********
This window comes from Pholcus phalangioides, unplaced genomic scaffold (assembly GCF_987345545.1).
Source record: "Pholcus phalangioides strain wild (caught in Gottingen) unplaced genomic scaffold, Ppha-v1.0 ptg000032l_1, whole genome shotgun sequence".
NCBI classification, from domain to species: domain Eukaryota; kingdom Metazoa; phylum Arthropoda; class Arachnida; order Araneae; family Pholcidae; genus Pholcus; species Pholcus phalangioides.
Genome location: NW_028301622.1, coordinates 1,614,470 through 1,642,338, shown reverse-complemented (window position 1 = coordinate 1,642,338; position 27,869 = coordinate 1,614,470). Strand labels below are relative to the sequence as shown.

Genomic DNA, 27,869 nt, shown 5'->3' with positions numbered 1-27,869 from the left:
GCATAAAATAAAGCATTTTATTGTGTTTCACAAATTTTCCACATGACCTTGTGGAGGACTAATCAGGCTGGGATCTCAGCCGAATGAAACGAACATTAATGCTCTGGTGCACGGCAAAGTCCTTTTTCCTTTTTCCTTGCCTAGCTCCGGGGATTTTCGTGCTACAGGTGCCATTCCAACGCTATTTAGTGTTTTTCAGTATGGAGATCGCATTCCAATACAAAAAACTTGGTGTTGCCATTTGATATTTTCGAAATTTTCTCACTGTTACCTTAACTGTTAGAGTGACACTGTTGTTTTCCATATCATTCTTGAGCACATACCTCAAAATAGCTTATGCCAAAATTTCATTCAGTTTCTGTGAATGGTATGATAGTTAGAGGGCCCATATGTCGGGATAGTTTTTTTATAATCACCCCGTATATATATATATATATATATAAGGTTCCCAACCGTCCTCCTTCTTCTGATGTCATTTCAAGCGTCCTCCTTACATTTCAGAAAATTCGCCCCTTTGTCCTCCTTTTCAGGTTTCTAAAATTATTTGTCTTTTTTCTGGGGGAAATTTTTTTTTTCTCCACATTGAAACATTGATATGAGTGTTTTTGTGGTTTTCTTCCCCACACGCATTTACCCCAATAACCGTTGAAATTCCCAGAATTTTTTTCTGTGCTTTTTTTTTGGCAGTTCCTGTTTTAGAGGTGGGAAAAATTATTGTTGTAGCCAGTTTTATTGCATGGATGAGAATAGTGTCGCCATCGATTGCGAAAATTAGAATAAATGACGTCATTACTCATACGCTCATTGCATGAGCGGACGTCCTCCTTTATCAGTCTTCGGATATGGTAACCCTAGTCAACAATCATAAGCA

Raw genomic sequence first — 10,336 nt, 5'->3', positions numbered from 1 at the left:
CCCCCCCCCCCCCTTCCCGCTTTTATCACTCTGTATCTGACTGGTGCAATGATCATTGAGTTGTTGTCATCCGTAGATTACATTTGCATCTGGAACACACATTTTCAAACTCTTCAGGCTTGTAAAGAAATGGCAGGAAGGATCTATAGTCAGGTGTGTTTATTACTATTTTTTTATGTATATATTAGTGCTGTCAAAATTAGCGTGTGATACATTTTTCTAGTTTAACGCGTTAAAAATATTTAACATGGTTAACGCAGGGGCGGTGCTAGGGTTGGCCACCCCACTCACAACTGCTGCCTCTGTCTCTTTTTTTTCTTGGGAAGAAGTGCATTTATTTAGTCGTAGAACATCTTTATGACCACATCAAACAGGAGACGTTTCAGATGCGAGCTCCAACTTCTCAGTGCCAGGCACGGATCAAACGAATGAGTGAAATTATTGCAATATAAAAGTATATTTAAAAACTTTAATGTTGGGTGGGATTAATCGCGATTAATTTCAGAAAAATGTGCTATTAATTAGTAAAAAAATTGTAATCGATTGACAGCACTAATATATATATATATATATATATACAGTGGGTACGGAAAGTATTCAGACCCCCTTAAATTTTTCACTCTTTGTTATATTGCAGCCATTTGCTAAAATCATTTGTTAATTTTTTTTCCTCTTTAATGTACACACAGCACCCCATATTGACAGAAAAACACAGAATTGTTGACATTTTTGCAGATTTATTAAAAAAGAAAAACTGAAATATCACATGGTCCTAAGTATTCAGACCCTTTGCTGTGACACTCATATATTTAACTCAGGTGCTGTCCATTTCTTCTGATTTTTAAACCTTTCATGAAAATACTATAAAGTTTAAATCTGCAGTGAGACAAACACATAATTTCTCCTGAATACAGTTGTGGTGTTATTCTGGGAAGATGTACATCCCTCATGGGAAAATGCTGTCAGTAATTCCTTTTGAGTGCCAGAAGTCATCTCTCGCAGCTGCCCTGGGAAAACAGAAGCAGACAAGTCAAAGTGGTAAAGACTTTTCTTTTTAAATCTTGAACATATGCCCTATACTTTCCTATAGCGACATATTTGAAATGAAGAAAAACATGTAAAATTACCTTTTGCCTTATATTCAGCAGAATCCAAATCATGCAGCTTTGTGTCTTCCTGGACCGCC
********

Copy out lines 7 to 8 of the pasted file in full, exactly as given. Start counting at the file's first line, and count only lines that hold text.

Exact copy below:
Raw genomic sequence first — 10,336 nt, 5'->3', positions numbered from 1 at the left:
CCCCCCCCCCCCCTTCCCGCTTTTATCACTCTGTATCTGACTGGTGCAATGATCATTGAGTTGTTGTCATCCGTAGATTACATTTGCATCTGGAACACACATTTTCAAACTCTTCAGGCTTGTAAAGAAATGGCAGGAAGGATCTATAGTCAGGTGTGTTTATTACTATTTTTTTATGTATATATTAGTGCTGTCAAAATTAGCGTGTGATACATTTTTCTAGTTTAACGCGTTAAAAATATTTAACATGGTTAACGCAGGGGCGGTGCTAGGGTTGGCCACCCCACTCACAACTGCTGCCTCTGTCTCTTTTTTTTCTTGGGAAGAAGTGCATTTATTTAGTCGTAGAACATCTTTATGACCACATCAAACAGGAGACGTTTCAGATGCGAGCTCCAACTTCTCAGTGCCAGGCACGGATCAAACGAATGAGTGAAATTATTGCAATATAAAAGTATATTTAAAAACTTTAATGTTGGGTGGGATTAATCGCGATTAATTTCAGAAAAATGTGCTATTAATTAGTAAAAAAATTGTAATCGATTGACAGCACTAATATATATATATATATATATATACAGTGGGTACGGAAAGTATTCAGACCCCCTTAAATTTTTCACTCTTTGTTATATTGCAGCCATTTGCTAAAATCATTTGTTAATTTTTTTTCCTCTTTAATGTACACACAGCACCCCATATTGACAGAAAAACACAGAATTGTTGACATTTTTGCAGATTTATTAAAAAAGAAAAACTGAAATATCACATGGTCCTAAGTATTCAGACCCTTTGCTGTGACACTCATATATTTAACTCAGGTGCTGTCCATTTCTTCTGATTTTTAAACCTTTCATGAAAATACTATAAAGTTTAAATCTGCAGTGAGACAAACACATAATTTCTCCTGAATACAGTTGTGGTGTTATTCTGGGAAGATGTACATCCCTCATGGGAAAATGCTGTCAGTAATTCCTTTTGAGTGCCAGAAGTCATCTCTCGCAGCTGCCCTGGGAAAACAGAAGCAGACAAGTCAAAGTGGTAAAGACTTTTCTTTTTAAATCTTGAACATATGCCCTATACTTTCCTATAGCGACATATTTGAAATGAAGAAAAACATGTAAAATTACCTTTTGCCTTATATTCAGCAGAATCCAAATCATGCAGCTTTGTGTCTTCCTGGACCGCC